Ghost towns of the Atacama

Yellow tsunami “hazard zone” signs, planted like sunflowers on street corners, guide our car along Iquique’s seafront. Inland, climbing the 800-metre-high cordillera that provides a backdrop to the city, the car slows to a crawl to ease past a section of highway that collapsed during the 8.2 magnitude earthquake in April 2014.

Santa Laura (c) Shafik MeghjiBeyond Iquique the morning mist evaporates, the heat ramps up and the parched Atacama stretches away into the distance. This part of northern Chile is one of the driest and most inhospitable places on Earth; it is so otherworldly that NASA uses it to test its Mars exploration vehicles.

Our view ahead is temporarily blurred as billowing clouds of dust fill the sky, the result of Chilean army tank exercises, my guide, Jaime, explains. Then, some 45km inland from Iquique, a strange sight appears ahead: in the middle of the desert plain sits the giant rusty skeleton of what looks like a marooned ship. Slowly other structures materialise: a set of train tracks, clusters of huts and warehouses, and finally neat rows of houses and dusty streets. There is not a person in sight.

This ghost town, Santa Laura, is one of the remnants of a largely-forgotten industry that once made the Atacama Desert one of the most valuable places in the world. In the nineteenth century, the vast saltpetre (potassium nitrate) deposits in the region – then part of Peru and Bolivia – were heavily in demand for use as fertiliser and gunpowder in Europe and North America. A booming industry developed, with rapacious nitrate barons – many of them British – using the hefty profits to build opulent mansions in cities like Iquique. In 1878 the War of the Pacific broke out between Chile, and Peru and Bolivia: five years later, Chile emerged victorious, having seized all of the nitrate territories.

Of the 200 or so oficinas salitreras (saltpetre works) that operated during the industry’s heyday, only one – María Elena – still operates. The rest have disappeared, stripped clean of anything valuable and eventually swallowed by the desert after World War One signalled the beginning of the end of the nitrate boom. But for a quirk of fate Santa Laura and neighbouring Humberstone would have suffered the same.

“After the mines were abandoned in the 1960s they were occupied by homeless people. There was rubbish everywhere, graffiti, the mummified bodies of dead dogs,” says Jaime. “Santa Laura and Humberstone were then bought by a businessman who planned to sell off the remains for scrap. But he went bankrupt first, which actually preserved it. They were taken over by a non-profit organisation, cleaned up and made UNESCO World Heritage Sites in 2005.”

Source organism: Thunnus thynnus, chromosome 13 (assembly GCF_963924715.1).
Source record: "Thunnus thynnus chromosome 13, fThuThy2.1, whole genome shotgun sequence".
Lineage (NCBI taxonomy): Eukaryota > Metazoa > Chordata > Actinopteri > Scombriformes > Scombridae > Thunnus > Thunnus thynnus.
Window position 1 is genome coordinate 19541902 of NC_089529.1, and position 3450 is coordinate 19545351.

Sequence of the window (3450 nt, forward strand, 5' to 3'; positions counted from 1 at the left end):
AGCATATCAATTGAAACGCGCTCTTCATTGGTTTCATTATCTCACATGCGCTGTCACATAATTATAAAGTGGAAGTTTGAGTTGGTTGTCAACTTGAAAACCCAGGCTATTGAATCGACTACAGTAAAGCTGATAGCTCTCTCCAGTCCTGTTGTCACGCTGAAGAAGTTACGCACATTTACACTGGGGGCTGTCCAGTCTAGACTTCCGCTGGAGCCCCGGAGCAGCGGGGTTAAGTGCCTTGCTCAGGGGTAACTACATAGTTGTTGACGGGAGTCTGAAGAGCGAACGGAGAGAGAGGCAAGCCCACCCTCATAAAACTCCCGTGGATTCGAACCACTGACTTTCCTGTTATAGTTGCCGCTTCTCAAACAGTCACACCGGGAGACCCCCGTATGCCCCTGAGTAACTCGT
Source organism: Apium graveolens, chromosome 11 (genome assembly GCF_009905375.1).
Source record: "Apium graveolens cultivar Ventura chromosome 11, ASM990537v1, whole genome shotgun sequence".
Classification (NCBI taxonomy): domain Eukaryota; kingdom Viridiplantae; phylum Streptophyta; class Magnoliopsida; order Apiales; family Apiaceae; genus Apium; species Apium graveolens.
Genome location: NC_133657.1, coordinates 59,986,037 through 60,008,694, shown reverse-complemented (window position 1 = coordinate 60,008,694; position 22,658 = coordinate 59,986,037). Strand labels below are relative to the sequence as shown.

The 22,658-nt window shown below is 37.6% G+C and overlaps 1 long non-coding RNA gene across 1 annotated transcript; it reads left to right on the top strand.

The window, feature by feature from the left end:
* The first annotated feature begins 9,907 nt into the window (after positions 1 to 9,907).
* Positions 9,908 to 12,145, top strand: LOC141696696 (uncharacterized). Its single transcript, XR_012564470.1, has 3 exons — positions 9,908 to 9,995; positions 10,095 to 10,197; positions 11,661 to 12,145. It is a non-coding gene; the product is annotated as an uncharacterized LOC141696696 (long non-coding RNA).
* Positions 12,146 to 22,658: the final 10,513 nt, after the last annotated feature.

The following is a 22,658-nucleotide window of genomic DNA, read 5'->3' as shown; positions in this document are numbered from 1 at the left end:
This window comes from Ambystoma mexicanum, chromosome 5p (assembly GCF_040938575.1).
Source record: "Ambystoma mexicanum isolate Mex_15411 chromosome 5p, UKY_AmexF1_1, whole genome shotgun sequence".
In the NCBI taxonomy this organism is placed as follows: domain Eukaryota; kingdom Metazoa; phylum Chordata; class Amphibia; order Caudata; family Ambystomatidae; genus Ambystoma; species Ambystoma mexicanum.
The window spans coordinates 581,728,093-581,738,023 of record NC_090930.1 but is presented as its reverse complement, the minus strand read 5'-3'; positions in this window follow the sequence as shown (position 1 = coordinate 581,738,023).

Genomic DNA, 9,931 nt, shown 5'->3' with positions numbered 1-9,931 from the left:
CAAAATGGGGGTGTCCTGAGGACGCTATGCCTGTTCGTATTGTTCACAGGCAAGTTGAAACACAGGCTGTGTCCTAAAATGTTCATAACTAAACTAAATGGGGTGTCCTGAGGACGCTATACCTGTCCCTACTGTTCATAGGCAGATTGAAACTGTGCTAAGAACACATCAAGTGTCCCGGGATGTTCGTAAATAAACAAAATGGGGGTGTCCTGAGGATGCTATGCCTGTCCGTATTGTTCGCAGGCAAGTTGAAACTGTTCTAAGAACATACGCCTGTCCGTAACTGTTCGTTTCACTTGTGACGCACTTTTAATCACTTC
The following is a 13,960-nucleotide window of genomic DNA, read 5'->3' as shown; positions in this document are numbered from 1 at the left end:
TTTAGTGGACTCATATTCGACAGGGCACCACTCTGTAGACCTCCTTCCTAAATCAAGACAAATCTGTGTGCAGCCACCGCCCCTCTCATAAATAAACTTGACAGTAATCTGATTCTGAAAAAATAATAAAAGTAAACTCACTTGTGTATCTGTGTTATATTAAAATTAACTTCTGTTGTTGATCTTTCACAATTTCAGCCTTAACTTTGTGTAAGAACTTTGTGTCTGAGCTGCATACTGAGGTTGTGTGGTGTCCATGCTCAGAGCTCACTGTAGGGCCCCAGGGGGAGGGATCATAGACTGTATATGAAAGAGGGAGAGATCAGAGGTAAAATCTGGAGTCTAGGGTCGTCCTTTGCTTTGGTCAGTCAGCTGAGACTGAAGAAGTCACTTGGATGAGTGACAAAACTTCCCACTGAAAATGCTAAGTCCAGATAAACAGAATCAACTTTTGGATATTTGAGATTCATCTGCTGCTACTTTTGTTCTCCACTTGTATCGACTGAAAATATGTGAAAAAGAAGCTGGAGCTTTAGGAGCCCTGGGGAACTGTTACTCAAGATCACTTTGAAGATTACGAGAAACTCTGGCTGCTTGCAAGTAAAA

Today, Santa Laura, which opened in 1872, is an adventure park for anyone interested in industrial archeology. Jaime and I arrive early in the morning and have the eerie site to ourselves. At its height the oficina was home to over 870 inhabitants: workers lived with their family and for much of the plant’s history were treated appallingly. They worked long hours, in harsh conditions, paid in “tokens” redeemable only in the oficina’s shops, and dissent met by repression or even massacre.

Wandering around Santa Laura, kicking up clumps of crumbly white caliche (unrefined saltpetre), we discover a treasure trove of Victorian-era technology: the remains of a railway station and train carriages; a factory with metal-cutting machines, coolers and compressors; and a power station with a gas engine made in Halifax and steel beams from Lanarkshire in the UK. Preserved in the dry desert air, most of the machines look as if they’re still in working order.

The “marooned ship” proves actually to be a leaching plant, its mast a smokestack. The rusted corrugated iron walls – one of them pierced by several bullet holes – creak and groan in the wind. There is still a distinct smell of iodine (a by-product of the saltpetre process) giving the sense that you are in some kind of steampunk hospital.

Humberstone (c) Shafik MeghjiA couple of kilometres away is the larger and more extensively restored Humberstone. It was taken over by the Chilean government, who in 1932 named it after British nitrate entrepreneur James “Santiago” Humberstone. At its height the town had a population of some 3500 people: “Though it had the capacity for twice that number. The industry was collapsing in the 1930s and the government just wanted to give people jobs,” says Jaime.